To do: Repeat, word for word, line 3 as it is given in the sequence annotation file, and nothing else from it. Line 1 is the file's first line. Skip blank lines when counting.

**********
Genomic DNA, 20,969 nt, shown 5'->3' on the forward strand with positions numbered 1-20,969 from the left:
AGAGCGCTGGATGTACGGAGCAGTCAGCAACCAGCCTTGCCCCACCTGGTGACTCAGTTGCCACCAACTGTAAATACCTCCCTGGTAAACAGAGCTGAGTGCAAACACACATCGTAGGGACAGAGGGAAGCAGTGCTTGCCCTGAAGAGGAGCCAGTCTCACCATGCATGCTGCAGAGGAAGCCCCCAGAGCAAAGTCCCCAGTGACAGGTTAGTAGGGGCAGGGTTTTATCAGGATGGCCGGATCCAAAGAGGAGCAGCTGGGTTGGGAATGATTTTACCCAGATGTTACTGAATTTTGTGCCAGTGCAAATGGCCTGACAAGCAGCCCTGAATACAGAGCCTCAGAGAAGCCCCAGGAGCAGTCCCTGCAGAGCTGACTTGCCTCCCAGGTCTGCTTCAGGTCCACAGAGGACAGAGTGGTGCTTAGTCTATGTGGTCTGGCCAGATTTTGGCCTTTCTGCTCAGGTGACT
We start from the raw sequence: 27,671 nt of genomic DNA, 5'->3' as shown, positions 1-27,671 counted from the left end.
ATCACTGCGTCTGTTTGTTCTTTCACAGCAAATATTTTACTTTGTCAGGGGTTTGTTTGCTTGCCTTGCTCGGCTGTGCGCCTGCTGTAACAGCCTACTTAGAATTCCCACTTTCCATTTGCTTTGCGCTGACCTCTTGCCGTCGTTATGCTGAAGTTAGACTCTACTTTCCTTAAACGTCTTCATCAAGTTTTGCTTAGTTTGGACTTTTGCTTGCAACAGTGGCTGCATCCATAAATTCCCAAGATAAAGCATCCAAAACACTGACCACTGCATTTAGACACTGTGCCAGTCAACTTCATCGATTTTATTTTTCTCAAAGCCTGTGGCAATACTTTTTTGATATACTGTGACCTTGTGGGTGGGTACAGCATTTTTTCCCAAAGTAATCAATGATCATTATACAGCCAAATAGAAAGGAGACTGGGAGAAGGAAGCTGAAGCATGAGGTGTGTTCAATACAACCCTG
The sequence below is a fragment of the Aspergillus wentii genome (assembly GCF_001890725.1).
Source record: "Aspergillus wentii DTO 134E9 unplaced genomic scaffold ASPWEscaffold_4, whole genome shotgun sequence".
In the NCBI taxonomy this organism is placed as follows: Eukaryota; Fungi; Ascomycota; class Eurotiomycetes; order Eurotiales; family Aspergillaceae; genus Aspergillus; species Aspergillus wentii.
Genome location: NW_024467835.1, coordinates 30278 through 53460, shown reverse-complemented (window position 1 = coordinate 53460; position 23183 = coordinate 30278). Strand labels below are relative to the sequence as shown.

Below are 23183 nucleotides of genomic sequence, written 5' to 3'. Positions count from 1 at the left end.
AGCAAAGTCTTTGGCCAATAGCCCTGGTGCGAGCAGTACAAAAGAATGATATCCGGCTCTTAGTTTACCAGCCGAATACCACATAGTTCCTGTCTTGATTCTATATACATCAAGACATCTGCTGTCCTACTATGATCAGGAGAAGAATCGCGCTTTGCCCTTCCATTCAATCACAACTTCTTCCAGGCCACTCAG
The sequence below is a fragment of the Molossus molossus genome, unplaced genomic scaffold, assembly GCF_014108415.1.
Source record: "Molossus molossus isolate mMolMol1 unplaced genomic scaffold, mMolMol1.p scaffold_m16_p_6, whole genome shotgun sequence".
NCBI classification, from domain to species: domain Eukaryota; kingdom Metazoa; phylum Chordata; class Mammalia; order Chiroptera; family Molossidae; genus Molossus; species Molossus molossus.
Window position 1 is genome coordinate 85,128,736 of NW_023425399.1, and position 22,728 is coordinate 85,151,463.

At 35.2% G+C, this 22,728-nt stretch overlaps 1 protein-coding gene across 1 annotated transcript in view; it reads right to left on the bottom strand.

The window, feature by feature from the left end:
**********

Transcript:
We start from the raw sequence: 27,671 nt of genomic DNA, 5'->3' as shown, positions 1-27,671 counted from the left end.